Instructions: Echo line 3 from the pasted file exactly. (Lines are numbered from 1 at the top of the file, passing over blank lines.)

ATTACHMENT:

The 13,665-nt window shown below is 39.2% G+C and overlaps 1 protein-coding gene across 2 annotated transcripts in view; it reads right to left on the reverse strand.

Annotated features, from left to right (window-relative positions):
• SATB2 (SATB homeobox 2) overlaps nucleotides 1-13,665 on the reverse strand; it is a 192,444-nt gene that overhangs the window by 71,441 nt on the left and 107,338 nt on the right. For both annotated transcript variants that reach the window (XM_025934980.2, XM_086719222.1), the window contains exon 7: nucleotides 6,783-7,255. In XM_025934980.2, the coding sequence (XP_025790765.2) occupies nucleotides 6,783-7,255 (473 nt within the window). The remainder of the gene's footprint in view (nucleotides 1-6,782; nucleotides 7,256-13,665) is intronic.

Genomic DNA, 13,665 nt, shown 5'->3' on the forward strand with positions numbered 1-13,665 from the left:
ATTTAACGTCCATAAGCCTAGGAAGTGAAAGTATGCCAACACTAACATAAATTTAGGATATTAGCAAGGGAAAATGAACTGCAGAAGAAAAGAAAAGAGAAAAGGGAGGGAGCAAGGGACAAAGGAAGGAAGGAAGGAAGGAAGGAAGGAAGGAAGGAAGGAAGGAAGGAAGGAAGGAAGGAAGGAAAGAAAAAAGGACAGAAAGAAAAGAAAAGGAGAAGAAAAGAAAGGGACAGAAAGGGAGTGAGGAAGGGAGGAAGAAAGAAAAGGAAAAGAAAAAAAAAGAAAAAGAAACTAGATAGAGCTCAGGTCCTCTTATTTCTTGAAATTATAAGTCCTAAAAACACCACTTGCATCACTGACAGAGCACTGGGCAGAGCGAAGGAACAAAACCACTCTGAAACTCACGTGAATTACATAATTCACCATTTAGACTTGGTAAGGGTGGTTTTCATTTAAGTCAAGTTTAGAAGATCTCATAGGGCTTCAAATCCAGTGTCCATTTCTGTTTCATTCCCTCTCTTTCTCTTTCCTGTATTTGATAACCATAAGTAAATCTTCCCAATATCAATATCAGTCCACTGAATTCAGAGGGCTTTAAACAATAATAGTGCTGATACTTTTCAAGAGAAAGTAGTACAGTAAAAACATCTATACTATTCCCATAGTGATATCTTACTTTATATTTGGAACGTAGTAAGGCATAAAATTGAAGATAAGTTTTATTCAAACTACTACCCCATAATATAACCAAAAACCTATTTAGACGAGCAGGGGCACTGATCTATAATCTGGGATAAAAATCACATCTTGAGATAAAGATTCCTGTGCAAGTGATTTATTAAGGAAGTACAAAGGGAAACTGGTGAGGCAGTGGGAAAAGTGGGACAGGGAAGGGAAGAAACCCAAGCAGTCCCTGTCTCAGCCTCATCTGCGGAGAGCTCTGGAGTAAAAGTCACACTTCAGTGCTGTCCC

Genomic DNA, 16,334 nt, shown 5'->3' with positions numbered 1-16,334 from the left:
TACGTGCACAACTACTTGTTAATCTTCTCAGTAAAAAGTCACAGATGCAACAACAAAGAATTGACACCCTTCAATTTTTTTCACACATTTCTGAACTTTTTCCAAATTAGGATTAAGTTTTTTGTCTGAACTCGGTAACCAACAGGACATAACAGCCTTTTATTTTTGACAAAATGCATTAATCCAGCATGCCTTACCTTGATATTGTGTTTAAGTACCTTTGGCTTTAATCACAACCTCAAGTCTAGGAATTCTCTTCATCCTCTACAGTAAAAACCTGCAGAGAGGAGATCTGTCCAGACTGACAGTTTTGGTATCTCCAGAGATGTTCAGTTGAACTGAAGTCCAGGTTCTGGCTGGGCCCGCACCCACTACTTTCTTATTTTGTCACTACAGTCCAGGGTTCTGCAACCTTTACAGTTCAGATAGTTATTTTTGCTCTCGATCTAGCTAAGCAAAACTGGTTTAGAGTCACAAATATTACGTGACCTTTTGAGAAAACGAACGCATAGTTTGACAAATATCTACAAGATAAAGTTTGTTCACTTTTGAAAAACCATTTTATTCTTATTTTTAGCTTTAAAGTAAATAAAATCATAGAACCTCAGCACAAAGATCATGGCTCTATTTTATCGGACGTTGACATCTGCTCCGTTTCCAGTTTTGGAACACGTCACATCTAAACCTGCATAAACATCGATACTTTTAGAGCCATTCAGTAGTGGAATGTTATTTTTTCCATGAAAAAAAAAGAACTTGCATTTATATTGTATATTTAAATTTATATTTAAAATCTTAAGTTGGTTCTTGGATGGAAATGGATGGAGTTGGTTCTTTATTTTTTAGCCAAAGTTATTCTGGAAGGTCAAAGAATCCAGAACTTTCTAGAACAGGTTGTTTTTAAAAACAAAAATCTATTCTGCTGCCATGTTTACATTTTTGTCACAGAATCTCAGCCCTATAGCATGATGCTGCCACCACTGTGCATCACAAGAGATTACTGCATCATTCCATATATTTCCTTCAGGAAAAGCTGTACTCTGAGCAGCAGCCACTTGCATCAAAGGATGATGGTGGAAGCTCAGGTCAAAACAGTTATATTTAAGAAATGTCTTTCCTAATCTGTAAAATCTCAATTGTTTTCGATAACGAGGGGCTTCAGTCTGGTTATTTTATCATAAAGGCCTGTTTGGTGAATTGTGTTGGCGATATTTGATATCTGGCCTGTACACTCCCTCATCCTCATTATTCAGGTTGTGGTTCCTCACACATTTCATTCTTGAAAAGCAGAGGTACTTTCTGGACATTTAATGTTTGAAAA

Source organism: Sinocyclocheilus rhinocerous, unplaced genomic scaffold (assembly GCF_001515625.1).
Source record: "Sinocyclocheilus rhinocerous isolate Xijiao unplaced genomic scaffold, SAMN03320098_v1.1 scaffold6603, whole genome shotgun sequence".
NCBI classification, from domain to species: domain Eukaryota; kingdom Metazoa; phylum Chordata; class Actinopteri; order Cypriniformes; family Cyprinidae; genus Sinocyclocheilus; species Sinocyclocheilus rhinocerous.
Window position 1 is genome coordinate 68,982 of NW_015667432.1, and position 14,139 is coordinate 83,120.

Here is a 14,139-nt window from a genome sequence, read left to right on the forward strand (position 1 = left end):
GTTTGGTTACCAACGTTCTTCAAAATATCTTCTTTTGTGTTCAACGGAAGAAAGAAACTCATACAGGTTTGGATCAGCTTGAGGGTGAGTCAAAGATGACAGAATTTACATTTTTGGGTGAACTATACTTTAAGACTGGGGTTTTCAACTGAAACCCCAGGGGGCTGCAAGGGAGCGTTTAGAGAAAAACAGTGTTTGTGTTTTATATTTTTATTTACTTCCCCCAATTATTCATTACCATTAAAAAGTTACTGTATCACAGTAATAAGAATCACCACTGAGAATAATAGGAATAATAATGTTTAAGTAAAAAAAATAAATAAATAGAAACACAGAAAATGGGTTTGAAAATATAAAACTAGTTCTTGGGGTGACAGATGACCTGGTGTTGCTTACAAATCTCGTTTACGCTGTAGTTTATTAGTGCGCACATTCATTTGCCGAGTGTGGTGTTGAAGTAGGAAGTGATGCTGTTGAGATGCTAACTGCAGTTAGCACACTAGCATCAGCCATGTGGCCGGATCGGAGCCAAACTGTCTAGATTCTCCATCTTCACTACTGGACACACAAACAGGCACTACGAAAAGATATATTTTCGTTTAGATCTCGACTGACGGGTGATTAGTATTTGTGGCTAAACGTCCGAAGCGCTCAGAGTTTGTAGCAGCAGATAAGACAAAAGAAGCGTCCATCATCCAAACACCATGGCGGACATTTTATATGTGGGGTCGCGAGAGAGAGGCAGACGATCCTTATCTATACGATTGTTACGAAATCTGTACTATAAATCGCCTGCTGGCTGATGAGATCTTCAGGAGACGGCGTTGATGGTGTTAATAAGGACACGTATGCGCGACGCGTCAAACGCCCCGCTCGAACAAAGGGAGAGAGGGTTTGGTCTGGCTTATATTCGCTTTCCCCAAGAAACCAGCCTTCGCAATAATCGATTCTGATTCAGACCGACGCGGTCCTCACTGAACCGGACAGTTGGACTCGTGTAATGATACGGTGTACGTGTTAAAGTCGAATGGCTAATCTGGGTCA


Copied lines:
• SATB2 (SATB homeobox 2) overlaps nucleotides 1-13,665 on the reverse strand; it is a 192,444-nt gene that overhangs the window by 71,441 nt on the left and 107,338 nt on the right. For both annotated transcript variants that reach the window (XM_025934980.2, XM_086719222.1), the window contains exon 7: nucleotides 6,783-7,255. In XM_025934980.2, the coding sequence (XP_025790765.2) occupies nucleotides 6,783-7,255 (473 nt within the window). The remainder of the gene's footprint in view (nucleotides 1-6,782; nucleotides 7,256-13,665) is intronic.